Our “application” in angular is a single control on a page, so let’s make a new component for that to replace the above. In another New Terminal, do ng g c TheEditor. (Generate Component if this is new to you.)

If you open up src/app/app.component.html, you’ll see the HTML for the above page:

Clear all that out. We’ll only want to call our new component with <app-the-editor></app-the-editor>. Since Angular’s serve system supports live development, if you still have that window open, you’ll see it replaces the page (when you hit save) with just this tiny info:

 

Installation of Libraries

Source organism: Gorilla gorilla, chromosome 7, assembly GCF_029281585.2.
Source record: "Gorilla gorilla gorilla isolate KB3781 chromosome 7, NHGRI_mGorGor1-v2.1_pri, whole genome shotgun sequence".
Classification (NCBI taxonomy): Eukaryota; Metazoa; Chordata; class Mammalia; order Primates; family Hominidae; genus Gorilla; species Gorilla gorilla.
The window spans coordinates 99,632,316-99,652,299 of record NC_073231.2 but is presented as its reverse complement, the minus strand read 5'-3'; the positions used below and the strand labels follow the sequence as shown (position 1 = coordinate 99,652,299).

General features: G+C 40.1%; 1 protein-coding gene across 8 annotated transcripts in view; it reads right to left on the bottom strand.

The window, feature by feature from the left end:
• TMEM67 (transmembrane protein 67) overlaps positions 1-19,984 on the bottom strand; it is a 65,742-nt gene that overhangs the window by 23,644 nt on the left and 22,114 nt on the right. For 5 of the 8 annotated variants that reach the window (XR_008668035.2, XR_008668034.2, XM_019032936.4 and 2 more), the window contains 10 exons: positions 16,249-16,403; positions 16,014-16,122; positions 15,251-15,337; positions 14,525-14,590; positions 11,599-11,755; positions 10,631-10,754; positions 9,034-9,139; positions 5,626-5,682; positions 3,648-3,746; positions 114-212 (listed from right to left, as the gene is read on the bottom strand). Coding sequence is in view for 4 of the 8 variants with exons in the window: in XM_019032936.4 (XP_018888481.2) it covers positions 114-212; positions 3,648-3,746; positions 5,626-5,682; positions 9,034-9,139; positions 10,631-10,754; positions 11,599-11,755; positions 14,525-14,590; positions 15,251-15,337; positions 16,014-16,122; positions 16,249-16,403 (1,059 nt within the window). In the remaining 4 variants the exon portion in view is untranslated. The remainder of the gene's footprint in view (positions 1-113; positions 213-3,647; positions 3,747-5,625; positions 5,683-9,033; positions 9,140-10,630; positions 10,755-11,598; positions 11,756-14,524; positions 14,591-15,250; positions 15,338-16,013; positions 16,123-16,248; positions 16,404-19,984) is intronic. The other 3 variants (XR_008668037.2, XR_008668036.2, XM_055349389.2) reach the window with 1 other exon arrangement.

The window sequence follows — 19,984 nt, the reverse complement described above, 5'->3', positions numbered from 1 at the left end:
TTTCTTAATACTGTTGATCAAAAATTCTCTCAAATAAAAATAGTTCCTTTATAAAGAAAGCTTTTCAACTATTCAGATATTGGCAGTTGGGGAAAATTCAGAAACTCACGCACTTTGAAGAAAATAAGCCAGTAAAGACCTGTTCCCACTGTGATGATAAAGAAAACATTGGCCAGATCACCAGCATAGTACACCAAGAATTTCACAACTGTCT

The earlier commands downloaded and added the libraries to our roster of available tools, but that doesn’t mean Angular knows we want them. For minimizing the resulting JS pile, only the necessary libraries you specify explicitly will be included. Where you specify that is in the src/app/app.module.ts file.

Let’s look at the installation guide for the NgxEditorModule:

We need to

  • Import the module
  • Import font-awesome
  • Add the control
  • And there’s a key notation about needing the FormsModule from @angular/forms

 

We’ll add the import up top (making it available as a datatype), then add it to the NgModule’s import section (making it relevant to our output). In our src/app/app.module.ts file:

 

import { BrowserModule } from ‘@angular/platform-browser’;

import { NgModule } from ‘@angular/core’;

 

/* Import the modules so
we can refer to their Classes */

import { NgxEditorModule } from ‘ngx-editor’;

 

import { AppComponent } from ‘./app.component’;